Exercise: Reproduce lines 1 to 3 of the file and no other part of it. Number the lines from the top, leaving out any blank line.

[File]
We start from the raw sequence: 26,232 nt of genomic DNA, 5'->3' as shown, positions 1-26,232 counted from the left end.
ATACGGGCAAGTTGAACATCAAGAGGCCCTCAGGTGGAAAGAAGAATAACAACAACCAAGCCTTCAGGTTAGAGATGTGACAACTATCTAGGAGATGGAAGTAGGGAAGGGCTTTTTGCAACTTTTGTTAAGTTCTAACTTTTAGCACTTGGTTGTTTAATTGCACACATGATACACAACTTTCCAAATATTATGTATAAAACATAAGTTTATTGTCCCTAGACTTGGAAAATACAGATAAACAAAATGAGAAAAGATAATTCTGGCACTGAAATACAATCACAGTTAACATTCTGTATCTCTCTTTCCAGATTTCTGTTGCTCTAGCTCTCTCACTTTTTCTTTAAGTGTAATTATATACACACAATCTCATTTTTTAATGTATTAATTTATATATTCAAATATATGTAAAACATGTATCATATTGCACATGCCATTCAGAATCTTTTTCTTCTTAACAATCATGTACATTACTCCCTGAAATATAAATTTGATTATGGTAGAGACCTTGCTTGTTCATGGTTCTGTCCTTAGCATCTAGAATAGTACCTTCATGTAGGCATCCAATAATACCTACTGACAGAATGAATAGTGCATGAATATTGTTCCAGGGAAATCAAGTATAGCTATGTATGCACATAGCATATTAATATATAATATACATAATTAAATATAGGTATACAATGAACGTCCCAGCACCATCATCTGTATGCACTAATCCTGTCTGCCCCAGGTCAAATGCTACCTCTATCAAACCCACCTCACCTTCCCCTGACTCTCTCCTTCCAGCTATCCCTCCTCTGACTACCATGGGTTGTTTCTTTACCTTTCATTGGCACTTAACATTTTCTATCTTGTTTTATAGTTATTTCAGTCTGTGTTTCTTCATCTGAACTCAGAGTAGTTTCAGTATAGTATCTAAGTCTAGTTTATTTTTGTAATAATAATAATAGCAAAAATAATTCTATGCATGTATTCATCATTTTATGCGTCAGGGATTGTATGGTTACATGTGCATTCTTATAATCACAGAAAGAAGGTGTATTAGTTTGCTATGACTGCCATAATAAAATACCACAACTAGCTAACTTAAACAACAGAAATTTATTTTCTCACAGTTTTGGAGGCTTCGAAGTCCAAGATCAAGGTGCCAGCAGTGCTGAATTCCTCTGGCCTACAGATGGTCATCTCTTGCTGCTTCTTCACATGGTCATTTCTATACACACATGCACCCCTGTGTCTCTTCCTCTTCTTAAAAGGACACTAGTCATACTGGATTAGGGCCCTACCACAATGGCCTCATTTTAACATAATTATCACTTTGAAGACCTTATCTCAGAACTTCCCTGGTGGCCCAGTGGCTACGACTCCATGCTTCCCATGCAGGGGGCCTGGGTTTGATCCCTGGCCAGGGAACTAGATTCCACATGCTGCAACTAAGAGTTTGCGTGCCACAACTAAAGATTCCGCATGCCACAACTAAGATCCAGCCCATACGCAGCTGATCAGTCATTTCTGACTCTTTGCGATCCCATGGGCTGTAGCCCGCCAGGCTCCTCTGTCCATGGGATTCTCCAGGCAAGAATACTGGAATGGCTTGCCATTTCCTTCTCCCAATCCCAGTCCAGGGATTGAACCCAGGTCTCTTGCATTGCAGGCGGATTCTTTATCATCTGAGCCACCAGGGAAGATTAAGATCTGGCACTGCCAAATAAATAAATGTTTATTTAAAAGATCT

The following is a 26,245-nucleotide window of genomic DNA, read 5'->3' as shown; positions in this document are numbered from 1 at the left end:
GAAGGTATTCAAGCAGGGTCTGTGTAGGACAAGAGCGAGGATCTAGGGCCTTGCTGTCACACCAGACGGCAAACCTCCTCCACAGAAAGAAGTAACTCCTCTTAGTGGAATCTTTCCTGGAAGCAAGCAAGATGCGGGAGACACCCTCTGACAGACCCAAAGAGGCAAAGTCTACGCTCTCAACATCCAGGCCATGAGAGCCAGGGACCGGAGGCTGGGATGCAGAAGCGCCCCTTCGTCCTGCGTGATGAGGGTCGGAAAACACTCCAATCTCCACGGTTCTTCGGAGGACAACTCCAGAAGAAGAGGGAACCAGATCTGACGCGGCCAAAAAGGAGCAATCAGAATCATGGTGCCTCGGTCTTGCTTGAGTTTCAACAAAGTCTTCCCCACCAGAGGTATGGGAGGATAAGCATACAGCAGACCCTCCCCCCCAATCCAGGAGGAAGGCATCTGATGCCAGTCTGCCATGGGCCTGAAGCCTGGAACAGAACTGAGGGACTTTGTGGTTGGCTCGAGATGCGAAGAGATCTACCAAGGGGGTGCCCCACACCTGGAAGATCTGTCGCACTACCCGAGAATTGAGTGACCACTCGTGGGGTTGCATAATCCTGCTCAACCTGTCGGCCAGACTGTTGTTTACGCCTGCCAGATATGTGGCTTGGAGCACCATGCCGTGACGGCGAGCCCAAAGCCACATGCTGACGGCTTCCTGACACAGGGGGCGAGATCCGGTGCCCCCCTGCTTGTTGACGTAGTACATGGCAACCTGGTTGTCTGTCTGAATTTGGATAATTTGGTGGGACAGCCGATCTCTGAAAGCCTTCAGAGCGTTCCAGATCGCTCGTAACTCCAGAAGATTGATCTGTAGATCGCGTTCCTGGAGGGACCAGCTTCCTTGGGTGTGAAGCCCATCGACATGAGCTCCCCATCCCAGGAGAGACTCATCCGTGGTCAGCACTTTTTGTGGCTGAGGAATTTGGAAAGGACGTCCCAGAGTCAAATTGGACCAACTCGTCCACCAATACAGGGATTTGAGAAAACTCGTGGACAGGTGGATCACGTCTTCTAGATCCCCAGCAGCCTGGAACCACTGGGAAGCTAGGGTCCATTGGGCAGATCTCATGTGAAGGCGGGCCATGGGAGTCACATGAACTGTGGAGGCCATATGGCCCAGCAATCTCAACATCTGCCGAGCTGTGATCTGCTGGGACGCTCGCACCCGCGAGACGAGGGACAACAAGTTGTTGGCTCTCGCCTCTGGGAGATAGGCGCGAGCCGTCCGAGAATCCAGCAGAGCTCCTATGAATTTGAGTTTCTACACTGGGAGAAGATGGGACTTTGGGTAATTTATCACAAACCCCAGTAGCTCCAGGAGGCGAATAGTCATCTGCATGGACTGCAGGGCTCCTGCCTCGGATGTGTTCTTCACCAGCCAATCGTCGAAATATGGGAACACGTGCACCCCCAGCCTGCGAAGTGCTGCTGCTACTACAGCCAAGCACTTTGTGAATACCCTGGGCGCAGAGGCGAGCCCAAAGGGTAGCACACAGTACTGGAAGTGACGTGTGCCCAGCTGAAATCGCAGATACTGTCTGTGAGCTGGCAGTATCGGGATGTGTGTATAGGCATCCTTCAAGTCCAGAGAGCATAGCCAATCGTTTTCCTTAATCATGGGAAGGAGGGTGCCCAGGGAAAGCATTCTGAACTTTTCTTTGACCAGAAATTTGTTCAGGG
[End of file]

We start from the raw sequence: 26,232 nt of genomic DNA, 5'->3' as shown, positions 1-26,232 counted from the left end.
ATACGGGCAAGTTGAACATCAAGAGGCCCTCAGGTGGAAAGAAGAATAACAACAACCAAGCCTTCAGGTTAGAGATGTGACAACTATCTAGGAGATGGAAGTAGGGAAGGGCTTTTTGCAACTTTTGTTAAGTTCTAACTTTTAGCACTTGGTTGTTTAATTGCACACATGATACACAACTTTCCAAATATTATGTATAAAACATAAGTTTATTGTCCCTAGACTTGGAAAATACAGATAAACAAAATGAGAAAAGATAATTCTGGCACTGAAATACAATCACAGTTAACATTCTGTATCTCTCTTTCCAGATTTCTGTTGCTCTAGCTCTCTCACTTTTTCTTTAAGTGTAATTATATACACACAATCTCATTTTTTAATGTATTAATTTATATATTCAAATATATGTAAAACATGTATCATATTGCACATGCCATTCAGAATCTTTTTCTTCTTAACAATCATGTACATTACTCCCTGAAATATAAATTTGATTATGGTAGAGACCTTGCTTGTTCATGGTTCTGTCCTTAGCATCTAGAATAGTACCTTCATGTAGGCATCCAATAATACCTACTGACAGAATGAATAGTGCATGAATATTGTTCCAGGGAAATCAAGTATAGCTATGTATGCACATAGCATATTAATATATAATATACATAATTAAATATAGGTATACAATGAACGTCCCAGCACCATCATCTGTATGCACTAATCCTGTCTGCCCCAGGTCAAATGCTACCTCTATCAAACCCACCTCACCTTCCCCTGACTCTCTCCTTCCAGCTATCCCTCCTCTGACTACCATGGGTTGTTTCTTTACCTTTCATTGGCACTTAACATTTTCTATCTTGTTTTATAGTTATTTCAGTCTGTGTTTCTTCATCTGAACTCAGAGTAGTTTCAGTATAGTATCTAAGTCTAGTTTATTTTTGTAATAATAATAATAGCAAAAATAATTCTATGCATGTATTCATCATTTTATGCGTCAGGGATTGTATGGTTACATGTGCATTCTTATAATCACAGAAAGAAGGTGTATTAGTTTGCTATGACTGCCATAATAAAATACCACAACTAGCTAACTTAAACAACAGAAATTTATTTTCTCACAGTTTTGGAGGCTTCGAAGTCCAAGATCAAGGTGCCAGCAGTGCTGAATTCCTCTGGCCTACAGATGGTCATCTCTTGCTGCTTCTTCACATGGTCATTTCTATACACACATGCACCCCTGTGTCTCTTCCTCTTCTTAAAAGGACACTAGTCATACTGGATTAGGGCCCTACCACAATGGCCTCATTTTAACATAATTATCACTTTGAAGACCTTATCTCAGAACTTCCCTGGTGGCCCAGTGGCTACGACTCCATGCTTCCCATGCAGGGGGCCTGGGTTTGATCCCTGGCCAGGGAACTAGATTCCACATGCTGCAACTAAGAGTTTGCGTGCCACAACTAAAGATTCCGCATGCCACAACTAAGATCCAGCCCATACGCAGCTGATCAGTCATTTCTGACTCTTTGCGATCCCATGGGCTGTAGCCCGCCAGGCTCCTCTGTCCATGGGATTCTCCAGGCAAGAATACTGGAATGGCTTGCCATTTCCTTCTCCCAATCCCAGTCCAGGGATTGAACCCAGGTCTCTTGCATTGCAGGCGGATTCTTTATCATCTGAGCCACCAGGGAAGATTAAGATCTGGCACTGCCAAATAAATAAATGTTTATTTAAAAGATCT

The following is a 26,245-nucleotide window of genomic DNA, read 5'->3' as shown; positions in this document are numbered from 1 at the left end: